Following July's "Rain Again" single, the effervescent Ivy Ash is back with the fourth release of her swiftly developing career, namely "Third Degree" which comes out on next Tuesday (26th October). It's already been picked as track of the week on BBC Introducing for Leicester before it's even on sale.

Ivy was fortunate enough to receive funding from the "Developing Your Creative Practice" project of Arts Council England and "Third Degree" is the first fruit from this, as it was written   during "development and creation" time enabled by the grant.

Focusing on "discovering your boundaries, taking control, and realising how to move forward", the song takes up the baton from "Rain Again" in terms of looking at more profound topics than the jaunty tune would at first suggest: Ivy deals in feel good music but you'd be missing most of her intention if you don't listen to what she's saying and take it onboard. I'd admit that some (huge selling) pop songs sound like a good piece of music with some random words strewn over it as if it's obligatory to set lyrics but it doesn't really matter what they are. Ivy doesn't subscribe to this approach (nor to be fair do any of our other local pop artists: at least the ones we cover in this magazine). This work deserves your attention.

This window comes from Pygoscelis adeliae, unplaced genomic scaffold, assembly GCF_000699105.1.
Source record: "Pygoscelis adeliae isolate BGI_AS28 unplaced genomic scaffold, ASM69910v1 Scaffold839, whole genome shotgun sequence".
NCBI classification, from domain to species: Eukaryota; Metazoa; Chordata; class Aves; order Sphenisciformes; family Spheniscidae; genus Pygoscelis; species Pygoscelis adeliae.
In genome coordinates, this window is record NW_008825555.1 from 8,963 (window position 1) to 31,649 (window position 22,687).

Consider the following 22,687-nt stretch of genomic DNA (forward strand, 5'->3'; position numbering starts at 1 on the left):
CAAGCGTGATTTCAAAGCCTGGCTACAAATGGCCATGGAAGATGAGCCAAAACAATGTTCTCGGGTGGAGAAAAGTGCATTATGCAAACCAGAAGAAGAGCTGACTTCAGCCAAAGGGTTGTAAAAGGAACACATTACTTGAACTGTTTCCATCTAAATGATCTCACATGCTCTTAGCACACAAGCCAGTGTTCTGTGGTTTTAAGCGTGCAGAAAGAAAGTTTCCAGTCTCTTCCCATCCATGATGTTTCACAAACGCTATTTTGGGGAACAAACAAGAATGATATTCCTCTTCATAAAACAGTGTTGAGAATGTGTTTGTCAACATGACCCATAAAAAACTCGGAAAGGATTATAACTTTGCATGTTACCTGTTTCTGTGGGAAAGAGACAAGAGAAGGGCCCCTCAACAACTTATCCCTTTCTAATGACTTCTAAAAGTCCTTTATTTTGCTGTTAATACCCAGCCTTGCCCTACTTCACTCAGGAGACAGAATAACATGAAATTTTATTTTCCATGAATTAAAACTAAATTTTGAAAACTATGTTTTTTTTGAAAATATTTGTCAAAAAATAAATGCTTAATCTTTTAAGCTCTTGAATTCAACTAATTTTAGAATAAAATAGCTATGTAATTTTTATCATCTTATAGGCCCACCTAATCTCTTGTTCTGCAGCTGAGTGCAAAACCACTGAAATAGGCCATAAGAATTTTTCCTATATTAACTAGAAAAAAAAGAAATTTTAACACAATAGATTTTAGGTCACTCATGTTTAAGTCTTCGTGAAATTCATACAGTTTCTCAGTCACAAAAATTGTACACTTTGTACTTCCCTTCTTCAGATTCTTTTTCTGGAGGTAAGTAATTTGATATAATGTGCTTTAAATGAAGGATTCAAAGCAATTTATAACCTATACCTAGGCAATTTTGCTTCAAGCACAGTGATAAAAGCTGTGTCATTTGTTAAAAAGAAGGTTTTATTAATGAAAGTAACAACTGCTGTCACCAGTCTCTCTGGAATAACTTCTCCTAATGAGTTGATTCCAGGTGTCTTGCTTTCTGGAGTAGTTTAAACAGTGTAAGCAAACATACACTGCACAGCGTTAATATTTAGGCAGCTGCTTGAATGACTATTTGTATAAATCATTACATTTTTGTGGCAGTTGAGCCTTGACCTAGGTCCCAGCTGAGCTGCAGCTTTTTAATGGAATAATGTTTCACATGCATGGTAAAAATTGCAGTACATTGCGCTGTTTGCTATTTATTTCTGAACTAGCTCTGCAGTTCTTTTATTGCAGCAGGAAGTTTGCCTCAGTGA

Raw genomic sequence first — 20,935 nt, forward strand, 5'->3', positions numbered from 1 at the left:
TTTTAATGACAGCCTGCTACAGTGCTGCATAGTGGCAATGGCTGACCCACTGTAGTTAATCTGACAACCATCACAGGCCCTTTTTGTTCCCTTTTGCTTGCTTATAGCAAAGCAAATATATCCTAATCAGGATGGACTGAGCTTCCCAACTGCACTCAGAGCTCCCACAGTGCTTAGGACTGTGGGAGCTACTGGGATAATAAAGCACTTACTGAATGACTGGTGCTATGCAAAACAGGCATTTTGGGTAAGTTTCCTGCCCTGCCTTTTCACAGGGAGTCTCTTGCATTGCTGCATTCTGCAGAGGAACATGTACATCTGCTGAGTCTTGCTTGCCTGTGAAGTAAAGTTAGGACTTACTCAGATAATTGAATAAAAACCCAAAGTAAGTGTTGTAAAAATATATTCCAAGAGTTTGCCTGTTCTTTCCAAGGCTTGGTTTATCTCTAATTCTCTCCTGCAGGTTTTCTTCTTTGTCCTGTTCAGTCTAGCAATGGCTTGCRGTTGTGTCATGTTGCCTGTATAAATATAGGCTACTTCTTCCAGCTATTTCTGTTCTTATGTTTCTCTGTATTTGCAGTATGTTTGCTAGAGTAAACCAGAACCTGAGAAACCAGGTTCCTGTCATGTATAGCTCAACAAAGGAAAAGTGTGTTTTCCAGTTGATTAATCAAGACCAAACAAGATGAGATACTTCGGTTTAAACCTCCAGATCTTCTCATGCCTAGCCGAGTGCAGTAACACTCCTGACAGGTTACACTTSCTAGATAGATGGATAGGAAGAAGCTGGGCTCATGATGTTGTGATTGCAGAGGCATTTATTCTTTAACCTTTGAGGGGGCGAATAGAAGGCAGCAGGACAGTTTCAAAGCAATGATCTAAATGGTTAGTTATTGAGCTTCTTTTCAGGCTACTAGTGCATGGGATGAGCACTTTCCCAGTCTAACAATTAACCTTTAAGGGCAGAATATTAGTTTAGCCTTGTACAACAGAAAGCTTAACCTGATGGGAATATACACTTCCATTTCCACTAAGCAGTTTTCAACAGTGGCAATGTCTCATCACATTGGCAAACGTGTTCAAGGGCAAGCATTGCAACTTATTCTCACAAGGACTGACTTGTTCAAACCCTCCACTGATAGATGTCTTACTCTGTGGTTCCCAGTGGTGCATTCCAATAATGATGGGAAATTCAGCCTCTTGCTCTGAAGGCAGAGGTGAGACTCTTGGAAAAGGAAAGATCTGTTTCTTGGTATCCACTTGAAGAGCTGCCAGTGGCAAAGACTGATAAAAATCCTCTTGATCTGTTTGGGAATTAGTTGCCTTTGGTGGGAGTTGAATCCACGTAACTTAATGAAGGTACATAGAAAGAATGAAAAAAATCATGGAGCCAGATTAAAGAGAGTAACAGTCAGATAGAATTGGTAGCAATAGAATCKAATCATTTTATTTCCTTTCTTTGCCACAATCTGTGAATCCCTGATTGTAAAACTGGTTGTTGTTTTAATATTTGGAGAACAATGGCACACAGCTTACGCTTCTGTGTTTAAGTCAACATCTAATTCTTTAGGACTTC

"Effervescent" is certainly how Ivy comes across on first acquaintance and the whole Ivy Ash music project is predicated upon a pop approach to engaging with audiences: a lightness of musical touch, regardless of deeper lyrical intent, in order to draw people into engagement. However there is a hidden infrastructure of steel holding the edifice up. You have read above that this song was planned most carefully during discrete planning time (how many artists get that opportunity) and repeated listens will gradually reveal how much thought and care has gone into every moment of "Third Degree" and then realised by immaculate production. The final commendation is that once this is all in hand, Team Ivy have left sufficient spontaneity of performance and that lightness of touch to ensure that the final result comes across as neither cynically constructed nor formulaic.

That said, "Third Degree" is a clear development of the Ivy Ash sound, moving onwards from her previous releases to give a certain tougher sound to set the defiance of what she is singing about (and the artwork, which Ivy spends a lot of time getting just right, also shows a more serious person). This is by no means an urban single, nor does the feistiness quotient make her sound too much like say Abz Winter in terms of calling anyone out, (there is a high sassiness factor in play too) but neither is "Third Degree" too much like debut single "Oops". Ivy Ash, with only three songs out there so far (though of course "Oops" also came out in an acoustic format)  has already demonstrated an admirable breadth of variety (within a carefully defined style) and this no doubt was all part of her plan. With "Oops" Ivy may well have gained new fans who liked her (and possibly fancied her): with "Third Degree" I suspect she now has their respect too.

A "…..dramatic, bold, and self-empowered.."  music video for the single is set for release in November 2021 and you can pre-save "Third Degree" ahead of Tuesday's release via this link here:

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From the back catalogue